15. Lynxtrap

    Lynxtrap Tele-Holic

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    Great!
    Two things though. Those resistors and the wire on the underside of the board, and the rectifier hanging free like that.
    I would not feel comfortable with those solutions.
     
  16. dotbot

    dotbot TDPRI Member

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    Good, good. Thanks for the feedback!

    This is my first build so I have a lot to learn about what are good and bad practices. This will likely be installed in the orientation shown in the photos.

    What would make you uncomfortable with these items and how would you improve them:

    - the wire and resistors under the circuit board?

    - the diode rectifiers?
     
  17. Lynxtrap

    Lynxtrap Tele-Holic

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    Basically, these components /circuit points are ones we don't want to short to chassis! In a worst case scenario, that could happen the way you mounted them.

    Amps get hauled in and out of cars, thrown around on stage, topple out of car seats and lord knows what. If not by you, then buy your buddy who loans it, the guy you sell it to in ten years or your cousin's toddler, you know... One day gravity might strike and B+ hits the chassis with a flash.

    I would prefer to have the rectifier diodes soldered firmly on a board.

    The resistors I'd either want on the upside of the board, or if you really have to have them on the underside, all wrapped in shrink tape.
    Another option is insulation on the bottom of the chassis, like a rubber mat (mouse pad might do), under the card.

    There are those solder tag strips that could be used if you're out of space or turrets.
     
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  18. dotbot

    dotbot TDPRI Member

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    Wow! It's been a month since my last post. Time flies. I haven't disappeared but I've had some travel for work.

    I've finished the chassis and started working on the cabinet. I'll post some pictures of my progress this weekend.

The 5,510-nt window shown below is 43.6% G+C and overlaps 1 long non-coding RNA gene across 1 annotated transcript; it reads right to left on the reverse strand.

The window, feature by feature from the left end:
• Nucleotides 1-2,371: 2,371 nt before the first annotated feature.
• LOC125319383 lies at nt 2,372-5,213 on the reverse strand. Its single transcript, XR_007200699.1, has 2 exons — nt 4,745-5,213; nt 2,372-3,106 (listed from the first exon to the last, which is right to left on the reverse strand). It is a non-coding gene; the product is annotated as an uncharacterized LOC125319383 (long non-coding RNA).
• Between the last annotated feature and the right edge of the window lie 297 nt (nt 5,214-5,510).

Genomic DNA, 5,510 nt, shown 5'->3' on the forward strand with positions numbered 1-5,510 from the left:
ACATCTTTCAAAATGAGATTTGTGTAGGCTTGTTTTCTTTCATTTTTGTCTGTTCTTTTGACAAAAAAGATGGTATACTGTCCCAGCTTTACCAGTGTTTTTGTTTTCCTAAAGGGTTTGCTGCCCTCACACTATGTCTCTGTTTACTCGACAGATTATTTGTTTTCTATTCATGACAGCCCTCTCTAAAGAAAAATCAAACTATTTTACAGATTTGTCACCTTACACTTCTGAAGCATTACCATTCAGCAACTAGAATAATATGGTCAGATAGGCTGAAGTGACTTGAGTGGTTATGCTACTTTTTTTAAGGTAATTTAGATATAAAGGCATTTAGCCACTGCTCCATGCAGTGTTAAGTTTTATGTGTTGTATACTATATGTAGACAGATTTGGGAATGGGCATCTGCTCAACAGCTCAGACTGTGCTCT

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  19. Fatknuckle

    Fatknuckle Tele-Holic

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    That little chassis looked a bit problematic. I like your layout and setup on the new chassis. Interesting little project!
     
  20. dotbot

    dotbot TDPRI Member

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    Well, for the time being I'd say this amp is done. It still needs a handle and I have a bit of hum that I'd like to reduce or remove. There is another thread with some discussion of this so I have hope.

    I am totally happy with the result! The tone is what I was hoping for, nice and clean at low volume but can get some dirt when it's cranked -- and I won't get yelled at for being too loud. I've been having fun playing around with the options (see below). The speaker wire has enough length that I can build another amp as a head and use the same cab. Now that I've been bit by the bug, I've definitely got my eye on another Micro.

    The cabinet is nothing fancy. It's made from some 1x12 pine and finished with shellac. It will not be going to any gigs and, if it gets hit with a beer bottle or "groupie's undies", I have only myself to blame.
    [​IMG] [​IMG]

    From left to right:
    1. Boost switch. This is a DPDT with the normal and double boost mod.
    2. Guitar input
    3. NFB switch
    4. Speaker jack
    5. Headphone jack
    6. Master Volume
    7. Volume
    8. Light (purple!)
    9. On/Off
    10. Fuse

    I really need to put some labels on! I'm also thinking about making a nicer backplate to go around the chassis. This one looks kinda hokey.
    [​IMG] [​IMG]
    The speaker baffle held on by wingnuts is something I saw on one of Uncle Doug's build videos. It's sturdy and also makes taking the speaker and baffle out a breeze. In the end, the whole package weighs 24 lbs.